Column: An Economy that Works for Everyone
With Labor Day having just passed, we are afforded an opportunity to reflect on the state of our economy and ask important questions about whether it is truly working for all of our families.
I’m very pleased that we have taken some steps recently to improve the economic quality of life for people across the Commonwealth. Last year, the Legislature passed an increase in the minimum wage to $9 per hour as of January 1 of this year, increasing to $10 per hour on January 1, 2016, and to $11 per hour on January 1, 2017. Also, via ballot question on Election Day last November, Massachusetts voters approved an earned sick leave policy that will give many thousands of workers a critically important benefit to which they previously lacked access. These are important and impactful victories for Massachusetts workers, but there is much more work that needs to be done.
As the economy has grown over the last three-and-a-half decades, very few have benefited from that growth. As the Massachusetts Budget and Policy Center pointed out in its Labor Day 2015: Important Gains, Many Challenges for MA Workers analysis, “Since the late 1970s, wages and incomes for most working families have stagnated. By contrast, for the highest income households, incomes have grown at ten times the rate of income growth for the bottom 90% of the population.” The annual growth rate of average income in Massachusetts between 1979 and 2011, for the top 1% of income earners, was over 4%, but, for the bottom 90% of income earners, the growth rate was only four-tenths of one percent!
We see this economic dynamic play out when it comes to corporate executives’ salaries as compared to the average wages of employees at their respective companies. According to the Economic Policy Institute, in 1965, the CEO-to-worker compensation ratio was 20-to-1; in other words, CEO’s made on average about twenty times what the average employee made. That ratio grew to about 30-to-1 in 1978. Those figures seem positively quaint compared to today’s disparity. According to an AFL-CIO study conducted in 2013, the average CEO made 272 times more than the average worker in Massachusetts corporations that are included in the S&P 500 index.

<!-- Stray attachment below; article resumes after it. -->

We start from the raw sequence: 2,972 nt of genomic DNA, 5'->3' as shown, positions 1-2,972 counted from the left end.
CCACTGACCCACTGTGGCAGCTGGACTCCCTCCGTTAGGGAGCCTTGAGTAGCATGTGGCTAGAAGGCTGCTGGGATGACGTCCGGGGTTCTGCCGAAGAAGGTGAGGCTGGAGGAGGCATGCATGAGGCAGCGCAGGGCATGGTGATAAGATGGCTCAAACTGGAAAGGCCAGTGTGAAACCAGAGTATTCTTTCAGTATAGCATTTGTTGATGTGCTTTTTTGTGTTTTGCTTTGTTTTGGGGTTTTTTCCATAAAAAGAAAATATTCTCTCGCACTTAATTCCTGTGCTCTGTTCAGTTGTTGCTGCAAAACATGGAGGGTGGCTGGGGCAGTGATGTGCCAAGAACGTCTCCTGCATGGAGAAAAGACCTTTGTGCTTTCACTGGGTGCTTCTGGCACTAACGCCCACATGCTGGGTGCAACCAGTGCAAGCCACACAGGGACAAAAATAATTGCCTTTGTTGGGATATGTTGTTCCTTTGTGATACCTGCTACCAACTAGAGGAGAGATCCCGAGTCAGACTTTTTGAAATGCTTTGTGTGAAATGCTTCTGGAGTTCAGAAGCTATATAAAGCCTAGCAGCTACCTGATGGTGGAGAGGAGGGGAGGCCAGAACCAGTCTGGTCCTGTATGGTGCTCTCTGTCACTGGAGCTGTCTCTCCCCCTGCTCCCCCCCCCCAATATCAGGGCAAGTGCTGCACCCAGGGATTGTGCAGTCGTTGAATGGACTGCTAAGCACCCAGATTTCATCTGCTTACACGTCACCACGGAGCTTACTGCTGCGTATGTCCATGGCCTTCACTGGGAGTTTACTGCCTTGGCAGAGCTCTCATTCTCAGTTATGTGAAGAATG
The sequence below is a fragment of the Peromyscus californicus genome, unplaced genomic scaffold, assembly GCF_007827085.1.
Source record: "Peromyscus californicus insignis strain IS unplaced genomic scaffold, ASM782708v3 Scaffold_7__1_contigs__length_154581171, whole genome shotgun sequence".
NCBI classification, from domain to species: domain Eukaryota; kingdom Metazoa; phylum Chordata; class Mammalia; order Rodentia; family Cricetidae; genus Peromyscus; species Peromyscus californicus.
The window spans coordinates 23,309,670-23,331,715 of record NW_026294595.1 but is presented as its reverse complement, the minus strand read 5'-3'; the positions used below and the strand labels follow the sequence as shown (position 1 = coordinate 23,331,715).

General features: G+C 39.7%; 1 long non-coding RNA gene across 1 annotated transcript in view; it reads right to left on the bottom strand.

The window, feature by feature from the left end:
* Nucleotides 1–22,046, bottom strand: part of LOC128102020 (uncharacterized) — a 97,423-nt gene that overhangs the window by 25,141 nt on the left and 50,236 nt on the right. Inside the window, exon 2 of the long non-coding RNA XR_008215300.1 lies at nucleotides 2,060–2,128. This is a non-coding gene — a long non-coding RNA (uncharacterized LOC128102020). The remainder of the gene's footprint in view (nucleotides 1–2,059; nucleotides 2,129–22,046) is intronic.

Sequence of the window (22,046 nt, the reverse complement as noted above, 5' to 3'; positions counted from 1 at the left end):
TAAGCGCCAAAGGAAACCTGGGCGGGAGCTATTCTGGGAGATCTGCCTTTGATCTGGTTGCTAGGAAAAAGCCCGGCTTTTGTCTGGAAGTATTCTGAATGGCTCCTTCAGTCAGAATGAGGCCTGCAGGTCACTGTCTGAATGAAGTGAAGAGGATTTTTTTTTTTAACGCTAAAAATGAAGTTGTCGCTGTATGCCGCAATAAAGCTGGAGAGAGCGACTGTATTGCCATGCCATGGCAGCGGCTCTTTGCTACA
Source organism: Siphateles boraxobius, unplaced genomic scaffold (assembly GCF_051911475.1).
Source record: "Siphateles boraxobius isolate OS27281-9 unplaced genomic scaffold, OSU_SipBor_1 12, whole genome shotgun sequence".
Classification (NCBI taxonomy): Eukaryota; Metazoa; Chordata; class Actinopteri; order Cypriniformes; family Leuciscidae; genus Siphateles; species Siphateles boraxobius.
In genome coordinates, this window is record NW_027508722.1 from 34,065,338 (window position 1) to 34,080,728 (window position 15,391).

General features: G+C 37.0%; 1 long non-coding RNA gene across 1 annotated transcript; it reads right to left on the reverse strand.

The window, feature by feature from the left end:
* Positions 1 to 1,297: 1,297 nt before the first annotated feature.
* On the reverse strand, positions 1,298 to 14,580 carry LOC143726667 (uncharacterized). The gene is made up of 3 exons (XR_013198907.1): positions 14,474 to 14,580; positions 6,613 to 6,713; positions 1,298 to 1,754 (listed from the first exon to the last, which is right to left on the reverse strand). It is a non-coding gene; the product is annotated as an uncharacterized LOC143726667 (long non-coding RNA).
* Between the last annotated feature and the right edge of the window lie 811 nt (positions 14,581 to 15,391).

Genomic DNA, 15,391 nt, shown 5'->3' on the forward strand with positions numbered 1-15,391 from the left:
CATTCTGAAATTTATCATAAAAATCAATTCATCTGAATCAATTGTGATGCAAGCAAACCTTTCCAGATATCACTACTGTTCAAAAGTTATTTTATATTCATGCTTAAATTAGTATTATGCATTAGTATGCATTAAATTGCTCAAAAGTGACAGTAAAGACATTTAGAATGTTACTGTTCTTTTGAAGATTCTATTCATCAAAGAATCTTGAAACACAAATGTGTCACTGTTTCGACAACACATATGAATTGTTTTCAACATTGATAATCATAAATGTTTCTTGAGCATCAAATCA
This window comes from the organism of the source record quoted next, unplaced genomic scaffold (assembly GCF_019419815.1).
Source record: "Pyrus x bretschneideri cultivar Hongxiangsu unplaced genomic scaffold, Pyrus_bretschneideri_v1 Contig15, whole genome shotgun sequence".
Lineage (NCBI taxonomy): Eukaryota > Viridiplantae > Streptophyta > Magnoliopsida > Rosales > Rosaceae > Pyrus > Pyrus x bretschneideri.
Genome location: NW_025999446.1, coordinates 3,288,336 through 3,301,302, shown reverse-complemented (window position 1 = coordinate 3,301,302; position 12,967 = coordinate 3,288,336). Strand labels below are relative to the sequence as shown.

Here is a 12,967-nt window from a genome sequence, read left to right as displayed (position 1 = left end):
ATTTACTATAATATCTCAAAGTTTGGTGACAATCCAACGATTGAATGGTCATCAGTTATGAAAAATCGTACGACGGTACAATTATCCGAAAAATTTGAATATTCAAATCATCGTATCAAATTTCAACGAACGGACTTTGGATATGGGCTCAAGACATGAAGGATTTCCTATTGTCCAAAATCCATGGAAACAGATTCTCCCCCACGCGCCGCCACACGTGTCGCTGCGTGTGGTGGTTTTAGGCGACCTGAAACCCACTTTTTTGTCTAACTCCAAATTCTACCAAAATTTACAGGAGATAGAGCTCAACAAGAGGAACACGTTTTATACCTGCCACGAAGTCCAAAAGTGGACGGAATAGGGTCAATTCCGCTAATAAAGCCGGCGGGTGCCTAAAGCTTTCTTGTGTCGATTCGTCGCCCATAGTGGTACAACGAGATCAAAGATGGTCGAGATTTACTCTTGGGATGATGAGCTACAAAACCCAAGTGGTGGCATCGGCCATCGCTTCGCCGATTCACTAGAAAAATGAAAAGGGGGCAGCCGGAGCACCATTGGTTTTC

Last month, the Boston Herald highlighted an extreme case when the newspaper reported that “Framingham’s TJX Cos. could take some heat under a new U.S. Securities and Exchange Commission rule that will require larger public companies to disclose a ratio comparing their CEO’s compensation to the median pay of their workers.” The Herald noted that TJX CEO Carol Meyrowitz total compensation for the 2015 fiscal year – $28.69 million – was 1,159 times the estimated median worker pay at TJX, which was $25,000.
To further encourage greater balance between executive and average employee compensation, I have filed legislation, Senate Bill 1509, An Act relative to excessive executive compensation. The bill requires for-profit, publicly-traded corporations and financial institutions to pay a higher corporate excise tax (2% of corporate income) if the CEO or highest paid employee earns more than 100 times what the median worker earns.
According to a study by the Center for Economic and Policy Research, if the minimum wage kept up with increases in worker productivity, the minimum wage would have approached $22 per hour in 2012. The point is that workers in Massachusetts and across America are working harder and harder, while the vast majority of the economic benefits funnel up to the top, leaving most behind. I hope that policy efforts like the new SEC rule and my legislation regarding executive compensation lead to more companies appropriately allocating a greater share of their financial successes with their hard-working employees, not just their executives.